(534g) Coal Power Plants with Enhanced Profitability and No Carbon Dioxide Emissions

Authors: 
Jiao, C., UCLA
Manousiouthakis, V., University of California Los Angeles, Los Angeles

Coal Power Plants
with Enhanced Profitability and No Carbon Dioxide Emissions

A
zero carbon dioxide emission process is developed, in which electrical power and formic acid
are coproduced from coal. The overall reaction for the proposed process uses
coal, oxygen, and water as reactants to generate formic acid as the only
product. A thermodynamic analysis is carried out, so
that feasible operating limits for the proposed process are identified.
Since the process cannot be realized within one single step, a reaction cluster
is proposed which consists of feasible chemical reactions. These are:
gasification of coal to syngas; CO2 hydrogenation to formic acid;
hydrogen combustion; and CO combustion. The principal technologies employed in
this process network include combustion, gasification of coal to syngas, gas
compression, supercritical fluid pumping, hydrogen separation using pressure
swing adsorption, and formic acid production from CO2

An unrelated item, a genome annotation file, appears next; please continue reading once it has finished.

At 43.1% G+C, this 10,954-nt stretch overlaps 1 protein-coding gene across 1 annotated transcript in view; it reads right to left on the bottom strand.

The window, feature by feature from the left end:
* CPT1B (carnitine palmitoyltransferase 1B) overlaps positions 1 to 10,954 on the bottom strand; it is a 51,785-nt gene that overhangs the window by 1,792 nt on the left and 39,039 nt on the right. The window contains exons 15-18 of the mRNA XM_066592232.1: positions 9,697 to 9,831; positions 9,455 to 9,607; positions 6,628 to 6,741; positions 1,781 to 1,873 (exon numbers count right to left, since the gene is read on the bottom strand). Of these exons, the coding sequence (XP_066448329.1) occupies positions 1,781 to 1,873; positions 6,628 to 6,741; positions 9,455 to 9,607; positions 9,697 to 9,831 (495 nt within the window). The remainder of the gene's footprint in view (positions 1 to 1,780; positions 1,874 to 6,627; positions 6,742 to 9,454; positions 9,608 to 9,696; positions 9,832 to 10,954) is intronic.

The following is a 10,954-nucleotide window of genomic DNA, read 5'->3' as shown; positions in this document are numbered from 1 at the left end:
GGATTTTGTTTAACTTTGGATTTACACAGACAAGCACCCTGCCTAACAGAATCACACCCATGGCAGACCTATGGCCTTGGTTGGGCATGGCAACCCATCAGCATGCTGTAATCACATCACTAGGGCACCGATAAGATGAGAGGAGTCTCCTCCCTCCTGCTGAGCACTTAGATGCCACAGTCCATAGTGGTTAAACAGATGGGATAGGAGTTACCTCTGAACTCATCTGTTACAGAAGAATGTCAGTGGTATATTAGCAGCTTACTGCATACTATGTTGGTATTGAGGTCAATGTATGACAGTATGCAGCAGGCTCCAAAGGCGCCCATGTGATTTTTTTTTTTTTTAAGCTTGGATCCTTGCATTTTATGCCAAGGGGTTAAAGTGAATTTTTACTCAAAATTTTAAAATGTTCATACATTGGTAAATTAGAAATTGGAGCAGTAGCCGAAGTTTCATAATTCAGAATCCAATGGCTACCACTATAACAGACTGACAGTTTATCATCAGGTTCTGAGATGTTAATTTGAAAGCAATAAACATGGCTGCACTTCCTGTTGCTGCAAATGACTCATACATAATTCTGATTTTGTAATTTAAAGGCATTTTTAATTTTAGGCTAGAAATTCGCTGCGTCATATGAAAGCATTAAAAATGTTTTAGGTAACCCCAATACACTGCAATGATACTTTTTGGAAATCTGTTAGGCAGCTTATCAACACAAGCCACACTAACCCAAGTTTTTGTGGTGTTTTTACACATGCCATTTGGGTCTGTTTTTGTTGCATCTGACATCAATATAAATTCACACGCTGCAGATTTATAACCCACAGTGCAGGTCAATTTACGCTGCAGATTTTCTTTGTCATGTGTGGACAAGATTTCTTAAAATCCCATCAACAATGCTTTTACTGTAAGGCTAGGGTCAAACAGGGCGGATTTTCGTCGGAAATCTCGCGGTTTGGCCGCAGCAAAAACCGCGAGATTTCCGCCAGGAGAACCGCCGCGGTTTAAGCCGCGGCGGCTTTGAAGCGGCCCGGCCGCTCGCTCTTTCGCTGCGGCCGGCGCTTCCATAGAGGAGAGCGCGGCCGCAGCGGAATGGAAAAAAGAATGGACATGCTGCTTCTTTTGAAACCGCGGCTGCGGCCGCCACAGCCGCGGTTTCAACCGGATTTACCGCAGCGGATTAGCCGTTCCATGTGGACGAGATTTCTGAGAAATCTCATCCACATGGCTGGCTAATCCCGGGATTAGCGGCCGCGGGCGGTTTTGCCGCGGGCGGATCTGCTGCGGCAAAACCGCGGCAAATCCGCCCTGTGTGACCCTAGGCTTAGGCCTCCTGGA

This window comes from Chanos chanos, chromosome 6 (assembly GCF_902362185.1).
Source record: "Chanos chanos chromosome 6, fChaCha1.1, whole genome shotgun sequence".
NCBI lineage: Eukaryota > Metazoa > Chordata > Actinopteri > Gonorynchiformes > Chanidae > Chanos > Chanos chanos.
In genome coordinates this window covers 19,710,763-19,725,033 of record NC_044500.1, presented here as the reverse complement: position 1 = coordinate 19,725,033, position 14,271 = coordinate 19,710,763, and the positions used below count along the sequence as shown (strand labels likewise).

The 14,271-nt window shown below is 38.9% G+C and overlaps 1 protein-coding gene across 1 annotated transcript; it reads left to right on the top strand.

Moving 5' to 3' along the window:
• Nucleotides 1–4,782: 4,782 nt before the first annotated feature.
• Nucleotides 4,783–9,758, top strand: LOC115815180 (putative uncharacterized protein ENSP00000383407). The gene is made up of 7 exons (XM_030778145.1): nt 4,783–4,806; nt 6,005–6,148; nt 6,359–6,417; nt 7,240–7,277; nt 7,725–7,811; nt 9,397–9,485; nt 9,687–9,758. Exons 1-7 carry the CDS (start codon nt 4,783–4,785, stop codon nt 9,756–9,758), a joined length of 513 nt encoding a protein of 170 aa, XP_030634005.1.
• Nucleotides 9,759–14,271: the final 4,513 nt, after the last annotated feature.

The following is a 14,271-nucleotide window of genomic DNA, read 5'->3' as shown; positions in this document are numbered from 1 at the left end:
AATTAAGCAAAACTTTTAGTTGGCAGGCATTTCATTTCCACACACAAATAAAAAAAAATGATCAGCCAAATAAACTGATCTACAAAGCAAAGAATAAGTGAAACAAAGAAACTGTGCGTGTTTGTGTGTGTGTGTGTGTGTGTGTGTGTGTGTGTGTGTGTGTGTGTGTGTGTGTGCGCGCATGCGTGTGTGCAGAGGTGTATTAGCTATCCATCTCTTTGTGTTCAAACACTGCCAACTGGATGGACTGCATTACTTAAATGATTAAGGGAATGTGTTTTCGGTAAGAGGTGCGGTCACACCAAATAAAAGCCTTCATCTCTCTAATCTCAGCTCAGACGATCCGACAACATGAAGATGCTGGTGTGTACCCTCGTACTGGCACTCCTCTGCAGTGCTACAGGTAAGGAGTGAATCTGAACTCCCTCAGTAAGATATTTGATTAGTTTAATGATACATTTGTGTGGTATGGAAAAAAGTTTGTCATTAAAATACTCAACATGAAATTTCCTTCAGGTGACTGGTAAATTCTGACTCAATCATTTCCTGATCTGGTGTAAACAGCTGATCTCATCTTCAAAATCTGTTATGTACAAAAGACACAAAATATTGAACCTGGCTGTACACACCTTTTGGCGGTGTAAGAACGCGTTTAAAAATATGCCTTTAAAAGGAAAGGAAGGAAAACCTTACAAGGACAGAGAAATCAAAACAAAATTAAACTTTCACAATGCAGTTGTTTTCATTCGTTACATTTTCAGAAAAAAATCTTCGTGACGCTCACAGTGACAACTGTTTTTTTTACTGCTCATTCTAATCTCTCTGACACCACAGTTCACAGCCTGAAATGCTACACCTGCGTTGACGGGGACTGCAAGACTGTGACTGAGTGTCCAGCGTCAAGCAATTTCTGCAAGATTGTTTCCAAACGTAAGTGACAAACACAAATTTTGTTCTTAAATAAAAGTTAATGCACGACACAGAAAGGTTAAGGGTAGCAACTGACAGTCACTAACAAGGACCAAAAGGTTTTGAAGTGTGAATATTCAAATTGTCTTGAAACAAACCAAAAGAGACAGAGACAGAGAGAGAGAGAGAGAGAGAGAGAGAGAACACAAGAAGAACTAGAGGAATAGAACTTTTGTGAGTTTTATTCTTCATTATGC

and H2. The software UniSim [TM, Honeywell Inc] is employed
to simulate the flowsheet. Two Gibbs reactors act as the gasification reactor
and a combustor, while a conversion reactor carries out the formic acid
reaction. Coal, water, and part of oxygen are fed into the gasification
reactor; off-gas from the hydrogen PSA and oxygen are fed into the combustor; pure
hydrogen from hydrogen PSA and CO2 which is compressed to
supercritical phase are fed into the formic acid reactor. By adjusting the
oxygen delivery ratio, the coal gasification is designed to be energetically
self-sufficient, so that the whole process produces the largest amount of
power. Heat exchangers, phase separators, compressors, pumps, etc. are also
employed to realize the process. Temperature and heat load information for each
process stream is obtained from the software simulation and used in carrying
out a heat and power integration study. Through
the use of heat engine and heat pump subnetworks, a
feasible operating envelope for the considered process is identified. A
preliminary technicoeconomic analysis is carried out, which establishes the
superiority of the proposed process to current coal power plant technology.